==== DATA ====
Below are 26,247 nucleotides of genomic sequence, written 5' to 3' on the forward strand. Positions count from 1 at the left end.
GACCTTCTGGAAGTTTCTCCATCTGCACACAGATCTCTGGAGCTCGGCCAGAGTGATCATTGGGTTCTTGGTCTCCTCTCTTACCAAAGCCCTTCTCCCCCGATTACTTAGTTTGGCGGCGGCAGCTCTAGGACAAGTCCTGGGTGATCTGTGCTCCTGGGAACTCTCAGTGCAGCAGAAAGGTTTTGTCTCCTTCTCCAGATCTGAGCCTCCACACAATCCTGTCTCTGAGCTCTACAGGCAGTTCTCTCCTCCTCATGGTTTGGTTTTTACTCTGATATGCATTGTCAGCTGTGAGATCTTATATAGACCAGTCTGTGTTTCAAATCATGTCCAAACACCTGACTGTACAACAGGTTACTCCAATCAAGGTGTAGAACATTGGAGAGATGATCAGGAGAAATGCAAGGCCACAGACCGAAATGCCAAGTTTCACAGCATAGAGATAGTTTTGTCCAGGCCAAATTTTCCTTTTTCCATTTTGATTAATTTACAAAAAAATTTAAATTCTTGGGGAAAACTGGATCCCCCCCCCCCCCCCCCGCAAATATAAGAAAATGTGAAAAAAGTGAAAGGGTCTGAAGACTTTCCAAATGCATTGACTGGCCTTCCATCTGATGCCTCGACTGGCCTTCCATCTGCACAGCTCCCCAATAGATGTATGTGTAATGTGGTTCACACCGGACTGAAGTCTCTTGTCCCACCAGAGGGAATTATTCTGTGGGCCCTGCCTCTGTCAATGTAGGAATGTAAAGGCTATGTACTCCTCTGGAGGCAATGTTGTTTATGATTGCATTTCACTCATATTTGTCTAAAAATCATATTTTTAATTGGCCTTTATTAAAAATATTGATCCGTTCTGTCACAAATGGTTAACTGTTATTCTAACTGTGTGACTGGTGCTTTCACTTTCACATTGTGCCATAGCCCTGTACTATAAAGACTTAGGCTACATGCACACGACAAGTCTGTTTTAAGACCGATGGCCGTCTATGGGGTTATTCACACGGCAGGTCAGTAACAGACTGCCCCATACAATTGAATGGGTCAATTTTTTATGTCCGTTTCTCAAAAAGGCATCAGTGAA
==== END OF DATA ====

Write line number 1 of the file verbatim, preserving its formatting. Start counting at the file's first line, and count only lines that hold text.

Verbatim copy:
Below are 26,247 nucleotides of genomic sequence, written 5' to 3' on the forward strand. Positions count from 1 at the left end.